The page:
By now, we all know these sad facts: New Mexico ranks last in the United States in both education and child welfare. But I’ll add a few more rankings to the list: according to U.S. News & World Report, we rank 44th in our economy, and 49th in “opportunity.”
Opportunity is a weighty word. It strikes a note of hope and of optimism. And because I am an eternal optimist, it’s a word that resonates with me. Contrary to our ranking in U.S. News, it’s also a word that I associate with New Mexico. I’ve lived in New Mexico for 40-plus years. This state provided me an opportunity for a great career, working at Sandia National Labs. It has offered me the friendships of the great people of this state. It has shown me hundreds of moments of natural beauty, which helped me to lure my wife away from Texas. And that’s why I want to make New Mexico into, truly, a land of opportunity – because all of the raw ingredients are here for the taking. The cultural diversity of our people, the natural wealth of our resources, the talent – they’re all here. It’s the vision and leadership that are lacking.
New Mexico is a state where only one in three children read at grade level, one in four can perform math at grade level, and one in four students don’t graduate high school. Education is the key to unlocking the opportunity that lies in New Mexico.
We have truly world-class minds in this state, waiting to create the Silicon Valley of the Southwest. We have an opportunity to educate the generation that unlocks the secrets of space exploration, that solves the mystery of affordable energy production, and that can create even greater opportunities for the generations that come after.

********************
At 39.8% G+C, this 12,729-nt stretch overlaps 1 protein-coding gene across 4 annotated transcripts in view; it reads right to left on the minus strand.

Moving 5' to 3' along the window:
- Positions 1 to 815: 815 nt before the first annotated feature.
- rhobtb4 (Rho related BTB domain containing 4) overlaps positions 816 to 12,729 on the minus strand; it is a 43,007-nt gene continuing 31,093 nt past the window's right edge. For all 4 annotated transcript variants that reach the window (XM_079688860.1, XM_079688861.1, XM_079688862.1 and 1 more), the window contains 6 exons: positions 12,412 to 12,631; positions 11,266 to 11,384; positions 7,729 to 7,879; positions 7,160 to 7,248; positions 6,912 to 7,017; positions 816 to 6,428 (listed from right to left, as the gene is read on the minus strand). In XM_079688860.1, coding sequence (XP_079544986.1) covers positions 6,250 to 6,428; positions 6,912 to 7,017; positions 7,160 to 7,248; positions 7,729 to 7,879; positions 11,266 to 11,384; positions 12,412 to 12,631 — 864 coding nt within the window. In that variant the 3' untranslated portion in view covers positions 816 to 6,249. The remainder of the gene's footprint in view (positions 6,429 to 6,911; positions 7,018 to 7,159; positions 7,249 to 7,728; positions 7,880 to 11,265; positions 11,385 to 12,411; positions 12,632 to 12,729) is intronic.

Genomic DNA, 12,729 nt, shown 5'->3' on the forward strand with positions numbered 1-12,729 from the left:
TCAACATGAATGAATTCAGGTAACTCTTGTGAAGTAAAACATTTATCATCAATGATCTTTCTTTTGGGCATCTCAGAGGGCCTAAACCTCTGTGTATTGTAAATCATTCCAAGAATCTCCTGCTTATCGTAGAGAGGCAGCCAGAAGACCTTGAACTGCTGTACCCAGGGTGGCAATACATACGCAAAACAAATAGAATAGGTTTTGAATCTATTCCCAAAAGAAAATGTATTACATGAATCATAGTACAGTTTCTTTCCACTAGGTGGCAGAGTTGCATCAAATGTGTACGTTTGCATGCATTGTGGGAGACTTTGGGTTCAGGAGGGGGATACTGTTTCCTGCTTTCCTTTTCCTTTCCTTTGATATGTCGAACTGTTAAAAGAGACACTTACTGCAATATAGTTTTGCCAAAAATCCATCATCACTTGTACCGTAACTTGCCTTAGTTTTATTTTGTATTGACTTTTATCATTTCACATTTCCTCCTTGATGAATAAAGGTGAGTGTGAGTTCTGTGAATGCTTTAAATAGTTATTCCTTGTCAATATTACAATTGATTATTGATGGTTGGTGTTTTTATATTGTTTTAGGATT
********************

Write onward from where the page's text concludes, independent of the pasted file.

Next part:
But this will never happen unless we have the collective political will to realize that what we’re doing is not working.
Our economy will never thrive while we fail to produce an educated workforce. There are other issues standing in the way of economic prosperity in New Mexico, but lack of quality education is at the top of the list.
My running mate, Mark Ronchetti, has issued a detailed plan to turn education around in New Mexico, and I urge you to read it on his website. An endeavor this complicated can’t be explained in soundbites, but I’ll mention two things that strike me as very important. First, we must address our lack of accountability in education spending. We need to eliminate unnecessary bureaucracy, redundancy, and make sure that money actually makes it to the classroom, where it is needed most. Second, we need to understand that a top-down, one-size-fits-all solution is not working. There are systemic issues that face our public education system, but there are also issues facing individual schools – and some solutions will work in one school, but not in another. To solve the education crisis plaguing our state, we must allow for local solutions to local problems.
We don’t have to be in last place. It doesn’t have to be this way. I’m asking you to think about the opportunity that we all have in this year’s election to chart a new course for New Mexico.